Post script: India

(James) Some of the more observant amongst you may have noticed that we were, well, a tad disappointed and disillusioned with India. We have tried to be diplomatic and not moan too much in our recent entries on the country but are aware of the fact that our writing was often negative and a bit ‘ranty’.  We’re also aware that given that most of those who follow us read our blog whilst sitting at work, and for many doing so in winter, it might sound a bit galling to hear two lucky sods moaning about our problems as we ride on our dream trip.

I should say that we haven’t (thus far) had a single complaint, critical remark or comment questioning our attitude and, almost without question, everyone we’ve met in India or in Nepal (from where I write this) has been of the same opinion. However, we thought we should write a small entry if only to support what we’ve written and to ensure we don’t unduly cause offence (not that we think we can have); something that Fabian, who is of the same opinion of us, has found on his website, where his remarks have (unfairly in our minds) been criticised by a couple of his followers. Fabian, incidentally, had visited India before as part of a tour group (a common way to do it) and had enjoyed his experience – not so this time.

I should start by saying that India is an incredibly diverse country, with an amazing history and rich culture, and we did meet some incredible people, but that can’t hide the fact the India has, in our  eyes, some very real and very significant flaws (yes, I know all countries have flaws) that people seem to either excuse or ignore.

We simply found that everything in India was a constant battle. The guide books refer to it as a ‘sensory overload’ which it undoubtedly is, but that, frankly, is a bit rose tinted. The fact is India is, for the most part, filthy (there, I said it!). Almost without exception every city, town & village is festooned with rubbish piled everywhere. We often saw people walk out of pretty expensive looking houses in affluent neighbourhoods and just throw their rubbish in the street right outside their front door. For the life of us we just can’t understand this. And it’s not just rubbish that fills the streets; animals run round everywhere producing their own waste which, like everything else, seems to be just left there to rot. Cows are considered sacred but in reality a cow’s quality of life in India is something that would ordinarily have animal rights groups up in arms. Left to pretty much fend for themselves, they spend their days lying in the middle of roads, rooting through and eating piles of rubbish and receiving no veterinary care for some of the diseases this lifestyle inevitably produces. Frankly, it’s no way to ‘treat’ an animal, and certainly no way to treat something  you revere.  The result of all this, in the considerable Indian heat, is a pretty awful smell, and clouds of flies which frequently lead to outbreaks of disease. So, if the idea of sitting down to eat at a street side food stall (which we did hundreds of times) next to piles of rubbish and poo (from various animals and humans – yes we often saw people just squat down to defecate in the middle of the street!), watching dogs fighting (or humping each other), having cows, goats, pigs or any other sort of animal right next to you, seeing huge rats running through the rubbish (and over your feet), and having cars, buses & trucks belching out black smoke  as they pass with their horns permanently on, while clouds of flies buzz round you sounds like fun then you’ll love India.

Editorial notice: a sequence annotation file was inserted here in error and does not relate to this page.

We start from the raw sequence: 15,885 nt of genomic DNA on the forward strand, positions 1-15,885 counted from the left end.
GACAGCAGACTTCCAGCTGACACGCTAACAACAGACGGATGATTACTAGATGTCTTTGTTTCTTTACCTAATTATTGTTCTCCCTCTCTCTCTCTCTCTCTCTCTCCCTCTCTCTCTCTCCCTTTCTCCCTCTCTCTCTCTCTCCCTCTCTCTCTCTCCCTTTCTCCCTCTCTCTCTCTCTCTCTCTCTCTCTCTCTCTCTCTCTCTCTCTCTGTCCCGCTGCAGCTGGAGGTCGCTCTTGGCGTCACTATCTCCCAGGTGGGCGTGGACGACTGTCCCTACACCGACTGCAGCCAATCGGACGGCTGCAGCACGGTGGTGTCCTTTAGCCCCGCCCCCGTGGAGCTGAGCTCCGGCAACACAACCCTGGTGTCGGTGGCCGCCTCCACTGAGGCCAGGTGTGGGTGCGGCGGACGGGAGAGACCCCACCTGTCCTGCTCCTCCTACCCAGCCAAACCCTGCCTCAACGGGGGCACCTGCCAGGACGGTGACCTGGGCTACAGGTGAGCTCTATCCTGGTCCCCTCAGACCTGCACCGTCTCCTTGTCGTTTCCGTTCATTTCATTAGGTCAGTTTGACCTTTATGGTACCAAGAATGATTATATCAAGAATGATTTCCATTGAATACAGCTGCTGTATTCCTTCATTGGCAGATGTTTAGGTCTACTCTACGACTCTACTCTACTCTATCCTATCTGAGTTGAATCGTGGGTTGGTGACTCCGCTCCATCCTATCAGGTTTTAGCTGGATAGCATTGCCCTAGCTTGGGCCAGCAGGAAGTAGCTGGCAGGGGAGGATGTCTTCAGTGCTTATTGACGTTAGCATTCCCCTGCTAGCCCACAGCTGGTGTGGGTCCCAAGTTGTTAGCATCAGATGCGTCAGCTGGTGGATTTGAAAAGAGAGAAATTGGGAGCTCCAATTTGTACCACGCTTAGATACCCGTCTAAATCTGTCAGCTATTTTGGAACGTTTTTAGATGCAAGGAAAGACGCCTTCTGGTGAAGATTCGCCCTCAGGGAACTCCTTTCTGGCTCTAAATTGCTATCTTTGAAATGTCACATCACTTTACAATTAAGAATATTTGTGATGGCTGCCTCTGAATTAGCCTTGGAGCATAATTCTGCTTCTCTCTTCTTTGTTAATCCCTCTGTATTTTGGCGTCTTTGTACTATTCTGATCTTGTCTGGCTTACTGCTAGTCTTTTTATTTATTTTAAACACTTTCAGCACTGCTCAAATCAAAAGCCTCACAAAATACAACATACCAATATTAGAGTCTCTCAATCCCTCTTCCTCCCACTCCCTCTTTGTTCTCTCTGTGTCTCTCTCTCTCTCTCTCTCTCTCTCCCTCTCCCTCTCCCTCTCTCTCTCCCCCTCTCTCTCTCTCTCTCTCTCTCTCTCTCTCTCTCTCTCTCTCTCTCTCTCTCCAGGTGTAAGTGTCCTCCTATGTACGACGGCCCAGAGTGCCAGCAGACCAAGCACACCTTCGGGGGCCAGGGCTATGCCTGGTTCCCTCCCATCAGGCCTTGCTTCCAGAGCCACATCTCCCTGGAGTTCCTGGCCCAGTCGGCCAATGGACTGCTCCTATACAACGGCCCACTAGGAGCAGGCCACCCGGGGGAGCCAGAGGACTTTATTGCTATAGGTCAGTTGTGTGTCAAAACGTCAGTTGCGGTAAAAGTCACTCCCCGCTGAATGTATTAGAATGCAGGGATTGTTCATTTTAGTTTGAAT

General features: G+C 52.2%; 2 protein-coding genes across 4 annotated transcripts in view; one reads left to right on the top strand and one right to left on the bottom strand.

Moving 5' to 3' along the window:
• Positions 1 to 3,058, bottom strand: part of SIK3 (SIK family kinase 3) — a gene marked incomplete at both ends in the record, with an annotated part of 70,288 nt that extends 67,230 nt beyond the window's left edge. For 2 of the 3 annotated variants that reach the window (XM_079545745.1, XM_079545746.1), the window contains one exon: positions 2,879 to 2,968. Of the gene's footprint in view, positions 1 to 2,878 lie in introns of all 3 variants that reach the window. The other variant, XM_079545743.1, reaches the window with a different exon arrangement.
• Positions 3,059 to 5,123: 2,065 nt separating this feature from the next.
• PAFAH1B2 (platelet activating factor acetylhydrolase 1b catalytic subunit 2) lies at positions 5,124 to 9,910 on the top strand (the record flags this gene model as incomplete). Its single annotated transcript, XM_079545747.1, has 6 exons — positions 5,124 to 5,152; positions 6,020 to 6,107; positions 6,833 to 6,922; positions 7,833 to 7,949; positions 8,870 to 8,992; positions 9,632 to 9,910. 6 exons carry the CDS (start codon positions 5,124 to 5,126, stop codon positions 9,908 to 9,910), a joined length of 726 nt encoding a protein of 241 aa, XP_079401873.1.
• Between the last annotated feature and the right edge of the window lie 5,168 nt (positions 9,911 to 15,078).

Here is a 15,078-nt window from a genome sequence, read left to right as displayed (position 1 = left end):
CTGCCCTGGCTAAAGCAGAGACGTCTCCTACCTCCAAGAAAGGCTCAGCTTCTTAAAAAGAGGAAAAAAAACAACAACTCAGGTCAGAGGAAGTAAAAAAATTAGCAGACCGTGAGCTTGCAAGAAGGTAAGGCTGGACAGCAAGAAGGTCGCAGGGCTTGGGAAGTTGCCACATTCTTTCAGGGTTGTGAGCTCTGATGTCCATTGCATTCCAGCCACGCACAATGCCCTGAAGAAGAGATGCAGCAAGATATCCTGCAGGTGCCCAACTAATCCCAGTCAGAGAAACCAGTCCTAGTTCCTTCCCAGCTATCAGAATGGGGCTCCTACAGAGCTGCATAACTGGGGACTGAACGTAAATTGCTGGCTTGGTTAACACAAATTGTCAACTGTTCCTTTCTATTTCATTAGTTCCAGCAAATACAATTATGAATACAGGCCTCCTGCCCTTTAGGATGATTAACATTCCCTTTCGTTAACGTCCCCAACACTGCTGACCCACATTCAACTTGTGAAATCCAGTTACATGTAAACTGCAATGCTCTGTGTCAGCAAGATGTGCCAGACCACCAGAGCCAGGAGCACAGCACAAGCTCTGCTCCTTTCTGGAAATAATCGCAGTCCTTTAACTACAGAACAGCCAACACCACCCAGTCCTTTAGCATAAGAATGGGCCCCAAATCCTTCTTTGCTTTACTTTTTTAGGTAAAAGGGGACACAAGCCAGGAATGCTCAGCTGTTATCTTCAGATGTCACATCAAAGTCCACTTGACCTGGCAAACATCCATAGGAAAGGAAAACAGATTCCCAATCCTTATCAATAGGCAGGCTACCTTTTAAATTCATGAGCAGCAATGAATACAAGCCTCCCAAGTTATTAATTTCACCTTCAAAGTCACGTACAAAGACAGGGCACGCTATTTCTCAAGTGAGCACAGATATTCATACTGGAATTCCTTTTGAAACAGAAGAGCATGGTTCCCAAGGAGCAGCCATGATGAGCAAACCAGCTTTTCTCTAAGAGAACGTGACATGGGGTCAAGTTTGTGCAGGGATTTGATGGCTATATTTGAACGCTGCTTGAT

We’ve already written about the driving which isn’t so much crazy as intentionally dangerous so I won’t go into that, but we found this complete lack of pride/concern for others was everywhere. After the incredible honesty and friendliness that we’d experienced in the previous 18 countries, India came as a bit of a shock. We found we really had to watch ourselves, as the locals had scams on scams all designed to rip you off – it seems to be corrupt from the bottom up, and you’re seen simply as a rich westerner there to be fleeced for everything you’re worth. If someone tried to help us they always wanted money for the effort, nothing was free and it slowly made us more and more wary of people’s offers of help  – not something we really liked.

We’re not exactly wet behind the ears when it comes to travel so these things really can’t be put down to cultural differences (an excuse, interestingly, used initially by the head delegate of the Delhi commonwealth games after teams threatened to pull out of the games in a row over conditions and hygiene – he quickly withdrew it!). The few India lovers we’ve spoken to about this tend to give the stock answer, ‘That’s India’….  Well, I’m sorry but what kind of answer is that? In fact, what does it even mean?

 These problems can’t be blamed on the fact that India’s a poor country because it’s not. It’s the richest country (China aside) that we’ve been through since leaving Europe; it has a huge economy, helped by having a cheap labour force in its own back yard. It’s about to spend several billion dollars on new state of the art military fighter jets, and is spending countless more billions developing a space program, and yet, it cannot look after its own people. According  to a recent report India has 42% of the world’s malnourished children – 42%! That’s more than the combined total for Africa (African countries, unlike India, however, don’t have the financial resources to escape the vicious cycle of poverty they find themselves in). Nor can it be blamed on its Hindu culture. Nepal has a Hindu culture, and is a far poorer country, yet its people are friendly, honest, generous, proud and (Kathmandu aside) towns, villages and houses are clean and clearly looked after.

Whenever we spoke about any of these issues with fellow travellers to try to gain some sort of insight into the problem, we simply came back to the notion that (and you’ll have to excuse my French) nobody gives a shit, it’s as simple as that. We’ve seen some pretty horrendous things in India which we’ve not written about and certainly not photographed – we wanted to keep our blog remotely pleasant and (hopefully)enjoyable so we’ve spared you some of the lowlights. Some of you may not agree with what we’ve said, and you’re welcome to your opinion just as I am. But you’ll have to accept that we have tried to walk a fine line, between keeping our entries accurate and honest, yet without making them so brutally honest that we end up put you off your dinner.